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Religious Liberty Awards Dinner, Washington DC, October 2014
Image for Religious Liberty Awards Dinner, Washington DC, October 2014

For his tireless advocacy and record of legislative accomplishment, the Mid-Atlantic Chapter of the J. Reuben Clark Law Society and the International Center for Law and Religion Studies at Brigham Young University were pleased to present the Religious Liberty Award to retiring Congressman Frank Wolf. Throughout his 33-year career in Congress, Representative Wolf has championed efforts to alert the United States and the world to the plight of men, women, and children who are persecuted for living their religious convictions. Representative Wolf authored the 1998 International Religious Freedom Act, which established the U.S. Commission on International Religious Freedom (USCIRF) and the International Religious Freedom Office at the State Department. Earlier this year, Congressman Wolf received the NRB Faith & Freedom Award.

The Religious Liberty Award was presented by Dean James R. Rasband of the J. Reuben Clark Law School at the Fifth Annual Religious Liberty Award Dinner in Washington, D.C., where Congressman Wolf delivered a keynote address highlighting the challenges facing religious freedom both domestically and internationally and urging the 180 people assembled not to be silent and to speak up for religious freedom. Also presented at the event were five monetary awards to winners of the 2014 Religious Liberty Essay Contest.

Congressman Wolf was introduced at the Award Dinner by Jim Tate, of the law firm Tate Bywater. Previous recipients of the Religious Liberty Award include Senator Joseph Lieberman, Professor Douglas Laycock, Becket Fund Founder Kevin J. "Seamus" Hasson, and Dr. John Graz, Secretary-General of the International Religious Liberty Association.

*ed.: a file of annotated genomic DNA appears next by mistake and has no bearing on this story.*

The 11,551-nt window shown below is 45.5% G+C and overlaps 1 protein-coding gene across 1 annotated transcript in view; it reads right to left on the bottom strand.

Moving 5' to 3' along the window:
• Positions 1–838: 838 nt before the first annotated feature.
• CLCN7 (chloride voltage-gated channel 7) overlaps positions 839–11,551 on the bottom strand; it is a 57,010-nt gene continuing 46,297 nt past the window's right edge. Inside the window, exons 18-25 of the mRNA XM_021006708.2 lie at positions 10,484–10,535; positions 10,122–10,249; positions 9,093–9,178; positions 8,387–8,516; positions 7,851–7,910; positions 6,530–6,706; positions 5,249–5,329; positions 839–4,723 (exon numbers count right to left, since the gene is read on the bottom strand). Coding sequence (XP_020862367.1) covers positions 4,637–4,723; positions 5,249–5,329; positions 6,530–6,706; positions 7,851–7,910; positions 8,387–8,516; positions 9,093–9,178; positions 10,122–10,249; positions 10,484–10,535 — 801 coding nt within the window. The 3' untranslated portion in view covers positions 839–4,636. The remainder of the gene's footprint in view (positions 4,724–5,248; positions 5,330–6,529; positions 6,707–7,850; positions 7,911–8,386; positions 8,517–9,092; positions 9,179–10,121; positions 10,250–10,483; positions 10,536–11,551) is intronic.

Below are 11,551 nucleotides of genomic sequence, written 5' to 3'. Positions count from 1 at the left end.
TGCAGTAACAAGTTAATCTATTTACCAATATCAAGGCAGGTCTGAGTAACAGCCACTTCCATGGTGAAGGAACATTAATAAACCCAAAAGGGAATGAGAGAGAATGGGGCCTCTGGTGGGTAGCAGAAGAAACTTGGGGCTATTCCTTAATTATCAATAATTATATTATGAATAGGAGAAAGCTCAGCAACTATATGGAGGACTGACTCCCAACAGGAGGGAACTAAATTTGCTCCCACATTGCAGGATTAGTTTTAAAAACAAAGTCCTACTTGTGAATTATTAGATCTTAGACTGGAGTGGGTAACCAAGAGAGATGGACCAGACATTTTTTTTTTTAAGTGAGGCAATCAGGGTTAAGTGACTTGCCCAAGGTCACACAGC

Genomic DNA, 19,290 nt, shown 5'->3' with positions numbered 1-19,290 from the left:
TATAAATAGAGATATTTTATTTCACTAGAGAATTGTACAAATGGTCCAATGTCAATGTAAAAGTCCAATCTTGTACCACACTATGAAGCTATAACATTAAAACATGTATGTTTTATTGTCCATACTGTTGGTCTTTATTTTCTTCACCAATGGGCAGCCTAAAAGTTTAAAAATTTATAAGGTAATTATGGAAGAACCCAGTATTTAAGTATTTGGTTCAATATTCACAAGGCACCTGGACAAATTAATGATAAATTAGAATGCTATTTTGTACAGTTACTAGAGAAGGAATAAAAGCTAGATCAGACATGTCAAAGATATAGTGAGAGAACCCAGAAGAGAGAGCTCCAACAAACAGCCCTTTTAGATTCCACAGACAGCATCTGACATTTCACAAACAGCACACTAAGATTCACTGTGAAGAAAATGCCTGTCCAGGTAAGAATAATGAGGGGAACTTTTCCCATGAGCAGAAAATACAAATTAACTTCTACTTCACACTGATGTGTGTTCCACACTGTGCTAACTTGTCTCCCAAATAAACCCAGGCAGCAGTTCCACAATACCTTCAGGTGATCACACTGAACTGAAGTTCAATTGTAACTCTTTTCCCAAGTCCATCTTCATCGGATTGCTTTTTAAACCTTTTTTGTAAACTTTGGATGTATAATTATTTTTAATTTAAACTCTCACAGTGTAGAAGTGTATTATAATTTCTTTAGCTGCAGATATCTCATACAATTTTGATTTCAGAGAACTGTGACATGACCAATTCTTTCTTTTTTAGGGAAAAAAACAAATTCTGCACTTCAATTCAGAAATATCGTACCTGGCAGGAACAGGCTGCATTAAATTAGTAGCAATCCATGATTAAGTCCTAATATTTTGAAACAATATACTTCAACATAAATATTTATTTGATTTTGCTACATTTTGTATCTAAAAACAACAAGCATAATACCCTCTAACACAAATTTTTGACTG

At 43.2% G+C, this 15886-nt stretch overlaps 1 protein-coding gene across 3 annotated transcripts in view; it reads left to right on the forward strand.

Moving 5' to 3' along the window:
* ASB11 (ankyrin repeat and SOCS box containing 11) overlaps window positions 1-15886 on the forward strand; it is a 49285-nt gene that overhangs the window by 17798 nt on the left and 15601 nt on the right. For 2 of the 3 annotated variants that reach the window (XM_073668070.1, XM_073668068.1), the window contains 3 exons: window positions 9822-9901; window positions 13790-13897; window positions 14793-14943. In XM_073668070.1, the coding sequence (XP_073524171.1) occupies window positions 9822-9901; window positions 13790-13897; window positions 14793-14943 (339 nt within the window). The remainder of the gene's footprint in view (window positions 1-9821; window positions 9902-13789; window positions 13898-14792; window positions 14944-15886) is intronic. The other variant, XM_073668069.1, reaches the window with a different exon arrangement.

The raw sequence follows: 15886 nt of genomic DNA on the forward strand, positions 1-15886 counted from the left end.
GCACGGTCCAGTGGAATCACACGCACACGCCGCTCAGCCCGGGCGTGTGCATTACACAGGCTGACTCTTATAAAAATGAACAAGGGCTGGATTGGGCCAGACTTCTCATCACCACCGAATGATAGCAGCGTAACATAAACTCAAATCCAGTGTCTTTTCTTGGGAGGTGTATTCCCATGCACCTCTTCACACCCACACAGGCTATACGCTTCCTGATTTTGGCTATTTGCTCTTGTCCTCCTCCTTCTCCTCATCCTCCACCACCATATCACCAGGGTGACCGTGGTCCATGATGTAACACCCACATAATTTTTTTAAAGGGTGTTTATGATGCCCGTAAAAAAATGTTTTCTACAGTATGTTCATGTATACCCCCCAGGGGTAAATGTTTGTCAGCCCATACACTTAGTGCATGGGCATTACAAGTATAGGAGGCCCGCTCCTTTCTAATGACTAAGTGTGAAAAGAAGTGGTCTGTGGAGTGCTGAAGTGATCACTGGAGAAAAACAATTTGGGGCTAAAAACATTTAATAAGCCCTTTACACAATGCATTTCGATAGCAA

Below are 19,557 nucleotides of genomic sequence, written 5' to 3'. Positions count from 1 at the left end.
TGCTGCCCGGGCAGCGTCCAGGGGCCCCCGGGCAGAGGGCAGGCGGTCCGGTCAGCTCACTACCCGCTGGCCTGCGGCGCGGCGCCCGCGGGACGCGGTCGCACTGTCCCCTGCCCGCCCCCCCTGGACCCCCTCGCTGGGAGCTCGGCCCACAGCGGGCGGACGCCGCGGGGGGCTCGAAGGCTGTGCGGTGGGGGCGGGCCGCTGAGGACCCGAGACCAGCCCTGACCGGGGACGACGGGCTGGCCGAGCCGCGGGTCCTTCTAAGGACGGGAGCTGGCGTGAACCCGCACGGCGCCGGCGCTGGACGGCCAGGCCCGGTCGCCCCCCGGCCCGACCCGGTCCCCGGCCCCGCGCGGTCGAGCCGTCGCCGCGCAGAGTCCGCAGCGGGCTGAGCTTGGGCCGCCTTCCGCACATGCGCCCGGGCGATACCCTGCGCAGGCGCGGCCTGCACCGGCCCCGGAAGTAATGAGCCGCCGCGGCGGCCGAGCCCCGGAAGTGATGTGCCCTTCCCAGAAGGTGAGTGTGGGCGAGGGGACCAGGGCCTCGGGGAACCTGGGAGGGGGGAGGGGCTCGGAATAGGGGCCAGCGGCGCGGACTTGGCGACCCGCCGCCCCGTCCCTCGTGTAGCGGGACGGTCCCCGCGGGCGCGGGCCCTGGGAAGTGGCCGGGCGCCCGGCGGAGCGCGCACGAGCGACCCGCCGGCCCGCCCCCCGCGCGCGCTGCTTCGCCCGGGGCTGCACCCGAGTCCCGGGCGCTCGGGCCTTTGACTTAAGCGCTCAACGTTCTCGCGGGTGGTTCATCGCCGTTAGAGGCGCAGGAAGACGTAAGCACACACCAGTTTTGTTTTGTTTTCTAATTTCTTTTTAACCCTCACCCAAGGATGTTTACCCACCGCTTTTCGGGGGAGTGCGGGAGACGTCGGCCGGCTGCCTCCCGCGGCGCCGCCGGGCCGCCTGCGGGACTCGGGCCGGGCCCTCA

Congressman Wolf, of the 10th District of Virginia, is serving his 17th term in Congress. He sits on the powerful House Appropriations Committee, where he is the chairman of the Commerce-Justice-Science subcommittee. He also serves on the Transportation and Housing and Urban Development and State and Foreign Operations subcommittees. In addition, he is the co-chairman of the Tom Lantos Human Rights Commission, a bipartisan organization which works to raise awareness about international human rights issues.

Congressman Wolf is one of the House's leading advocates for human rights. He believes members of Congress have an obligation to speak out for those who are persecuted around the world. He has traveled to Ethiopia, Sudan, Sierra Leone, the Democratic Republic of the Congo, Rwanda and other countries in Africa to see firsthand the tremendous suffering due to corrupt governments, war, AIDS and famine. He led the first congressional delegation to Darfur in western Sudan to bring attention to the crisis there, which the U.S. later declared as genocide. He also has worked to call attention to the human rights abuses and religious persecution in the People's Republic of China, Tibet, Romania, Nagorno-Karabakh, Chechnya, Bosnia, Kosovo, East Timor, and the Middle East.

Congressman Wolf serves as co-chair of the Religious Minorities in the Middle East Caucus. Over successive administrations, long before the “Arab Spring,” he has sounded the alarm about the worsening plight of religious minorities--notably the ancient Christian communities in both Iraq and Egypt. In 1998, Congressman Wolf authored the International Religious Freedom Act, which created the U.S. Commission on International Religious Freedom (USCIRF) and established the International Religious Freedom Office at the State Department headed by an ambassador-at-large. He also was the lead sponsor of legislation which successfully reauthorized the Commission last Congress.

Information from "Meet Frank Wolf" at wolf.house.gov.